Jenny October 13, 2016

The overgrown Beatles ashram

There is a place in Rishikesh, just outside the city on the eastern banks, at the end of a road that leads past brightly coloured ashrams with every morning meditation and orange waistcloths hanging to dry from the balconies. You have to make your way around a sharp corner, be careful to not lose your balance as you take a narrow path leading next to a brick wall, but once you’ve done that you’re at the entrance gates.

They don’t look anything special, in fact if you didn’t know what was inside you might well have walked past. But if you have Google Maps open on your phone, you will see that you’ve reached a small dot entirely surrounded by greenery. It says “Beatles ashram”, and that’s exactly what it is. The place inside the gates is the ashram where the four of them, along with many others, including people like Mia Farrow and her brother and sister, spent time in the 1960s.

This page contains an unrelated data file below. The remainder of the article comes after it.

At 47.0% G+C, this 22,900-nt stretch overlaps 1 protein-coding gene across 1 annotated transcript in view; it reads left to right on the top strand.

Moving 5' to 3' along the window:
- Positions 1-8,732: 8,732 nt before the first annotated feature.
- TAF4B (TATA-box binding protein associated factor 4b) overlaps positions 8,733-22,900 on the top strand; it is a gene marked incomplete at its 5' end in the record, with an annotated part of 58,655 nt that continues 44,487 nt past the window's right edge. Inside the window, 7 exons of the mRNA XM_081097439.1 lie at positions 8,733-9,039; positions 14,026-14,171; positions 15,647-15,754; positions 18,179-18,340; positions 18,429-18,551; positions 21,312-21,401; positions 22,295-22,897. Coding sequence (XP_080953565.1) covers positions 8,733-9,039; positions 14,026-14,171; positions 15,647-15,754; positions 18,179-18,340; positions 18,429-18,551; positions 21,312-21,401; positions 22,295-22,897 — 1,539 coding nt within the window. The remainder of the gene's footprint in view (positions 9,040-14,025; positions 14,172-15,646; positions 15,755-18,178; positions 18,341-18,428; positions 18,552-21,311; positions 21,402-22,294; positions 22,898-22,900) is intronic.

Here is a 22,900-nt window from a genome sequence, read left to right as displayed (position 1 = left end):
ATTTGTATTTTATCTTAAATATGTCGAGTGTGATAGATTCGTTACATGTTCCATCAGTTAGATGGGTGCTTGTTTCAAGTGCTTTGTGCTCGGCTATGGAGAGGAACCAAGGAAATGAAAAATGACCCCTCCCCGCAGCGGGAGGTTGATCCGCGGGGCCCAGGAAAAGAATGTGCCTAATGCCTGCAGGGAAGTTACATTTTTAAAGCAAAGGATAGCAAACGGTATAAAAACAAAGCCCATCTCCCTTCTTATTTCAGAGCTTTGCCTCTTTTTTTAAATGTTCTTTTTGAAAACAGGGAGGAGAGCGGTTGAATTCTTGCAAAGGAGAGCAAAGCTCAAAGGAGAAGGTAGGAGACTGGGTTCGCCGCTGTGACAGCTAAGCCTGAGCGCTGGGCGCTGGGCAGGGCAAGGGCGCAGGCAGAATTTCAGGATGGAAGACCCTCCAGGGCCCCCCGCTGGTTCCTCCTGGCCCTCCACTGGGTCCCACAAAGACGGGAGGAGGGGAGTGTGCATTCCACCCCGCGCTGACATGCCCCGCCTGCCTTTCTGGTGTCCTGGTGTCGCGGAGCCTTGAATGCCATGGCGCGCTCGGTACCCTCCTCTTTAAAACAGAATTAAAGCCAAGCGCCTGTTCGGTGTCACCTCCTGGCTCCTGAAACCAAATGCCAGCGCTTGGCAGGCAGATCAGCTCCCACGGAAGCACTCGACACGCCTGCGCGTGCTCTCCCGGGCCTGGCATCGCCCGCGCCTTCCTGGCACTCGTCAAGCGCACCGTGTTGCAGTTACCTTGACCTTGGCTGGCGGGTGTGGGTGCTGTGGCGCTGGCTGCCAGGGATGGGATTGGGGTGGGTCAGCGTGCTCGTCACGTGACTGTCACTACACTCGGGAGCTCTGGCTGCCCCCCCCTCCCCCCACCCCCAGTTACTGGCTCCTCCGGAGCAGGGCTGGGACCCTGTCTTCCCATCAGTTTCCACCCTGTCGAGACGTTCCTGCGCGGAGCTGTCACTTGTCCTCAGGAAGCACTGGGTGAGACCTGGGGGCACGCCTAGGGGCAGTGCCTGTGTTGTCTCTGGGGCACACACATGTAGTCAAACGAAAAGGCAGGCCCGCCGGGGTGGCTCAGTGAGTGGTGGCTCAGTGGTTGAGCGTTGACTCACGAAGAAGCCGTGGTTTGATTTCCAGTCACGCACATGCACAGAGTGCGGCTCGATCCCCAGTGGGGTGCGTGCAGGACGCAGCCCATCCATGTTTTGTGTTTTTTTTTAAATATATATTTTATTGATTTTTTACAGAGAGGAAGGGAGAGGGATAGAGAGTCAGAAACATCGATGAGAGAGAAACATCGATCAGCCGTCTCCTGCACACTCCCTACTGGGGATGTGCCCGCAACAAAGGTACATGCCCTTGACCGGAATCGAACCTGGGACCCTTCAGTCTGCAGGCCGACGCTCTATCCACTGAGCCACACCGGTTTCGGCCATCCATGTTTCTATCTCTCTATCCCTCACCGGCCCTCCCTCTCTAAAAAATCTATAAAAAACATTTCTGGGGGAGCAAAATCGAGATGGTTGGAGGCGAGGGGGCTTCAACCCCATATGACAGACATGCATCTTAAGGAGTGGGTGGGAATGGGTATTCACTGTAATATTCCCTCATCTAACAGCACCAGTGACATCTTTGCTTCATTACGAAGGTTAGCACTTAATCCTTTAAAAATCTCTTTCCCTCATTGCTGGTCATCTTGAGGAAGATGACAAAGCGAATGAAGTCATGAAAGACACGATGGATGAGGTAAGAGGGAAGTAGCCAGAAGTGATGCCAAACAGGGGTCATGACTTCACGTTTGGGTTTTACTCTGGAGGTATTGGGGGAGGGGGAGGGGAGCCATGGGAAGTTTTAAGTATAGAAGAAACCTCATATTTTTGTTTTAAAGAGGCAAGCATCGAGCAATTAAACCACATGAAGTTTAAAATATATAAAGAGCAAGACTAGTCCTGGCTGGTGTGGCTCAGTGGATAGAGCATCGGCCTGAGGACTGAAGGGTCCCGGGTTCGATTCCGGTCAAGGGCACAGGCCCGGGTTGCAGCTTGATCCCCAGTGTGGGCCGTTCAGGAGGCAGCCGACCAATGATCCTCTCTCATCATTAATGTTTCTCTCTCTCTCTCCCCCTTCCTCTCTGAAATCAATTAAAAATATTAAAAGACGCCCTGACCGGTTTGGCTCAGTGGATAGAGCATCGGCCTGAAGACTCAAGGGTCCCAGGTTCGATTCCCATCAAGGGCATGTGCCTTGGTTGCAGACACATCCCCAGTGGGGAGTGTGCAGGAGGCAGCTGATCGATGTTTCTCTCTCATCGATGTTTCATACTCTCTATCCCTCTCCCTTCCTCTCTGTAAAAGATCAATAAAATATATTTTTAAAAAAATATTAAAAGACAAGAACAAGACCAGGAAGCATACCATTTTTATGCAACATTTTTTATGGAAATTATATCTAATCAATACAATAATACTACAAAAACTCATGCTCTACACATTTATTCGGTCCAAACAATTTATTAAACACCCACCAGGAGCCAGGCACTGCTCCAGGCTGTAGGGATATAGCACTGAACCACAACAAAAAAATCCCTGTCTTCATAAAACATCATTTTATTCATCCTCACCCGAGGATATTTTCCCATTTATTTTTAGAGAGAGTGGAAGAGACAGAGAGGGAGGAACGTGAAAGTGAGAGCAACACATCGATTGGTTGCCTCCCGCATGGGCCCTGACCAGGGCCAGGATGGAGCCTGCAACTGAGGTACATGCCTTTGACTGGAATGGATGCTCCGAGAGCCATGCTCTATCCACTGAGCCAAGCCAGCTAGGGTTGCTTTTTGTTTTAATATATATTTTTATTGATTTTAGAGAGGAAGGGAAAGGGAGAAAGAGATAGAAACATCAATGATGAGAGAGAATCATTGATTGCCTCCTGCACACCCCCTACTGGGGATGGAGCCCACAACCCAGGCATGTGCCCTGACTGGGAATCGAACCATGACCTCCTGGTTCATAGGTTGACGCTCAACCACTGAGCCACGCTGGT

Coming here was part of their encounter with India which, it soon turned out, came to play a major role in changing the perception of India and Indian spirituality in the West. The ashram at that time was run by the Transcendental Meditation (TM) movement, and stayed that way until 1998, when the place was abandoned and left on its own (almost – curious visitors including some really great street artists have made their way through the fast-growing jungle and left pieces of art on its walls).

Last year, after having cleaned up the area but left the buildings, and the art, intact, retaining their half-fallen-apart walls and emptied rooms, the ashram was officially opened for visitors. It’s a fascinating place now, like a contemporary Colosseum or Palmyra – ruins that, by their mere being, immortalise a life that once was. Whatever that transcendental meditation they practiced in the ashram did and however it worked, it managed to preserve a very special energy that still is unmistakably there among the trees and jungly greenery.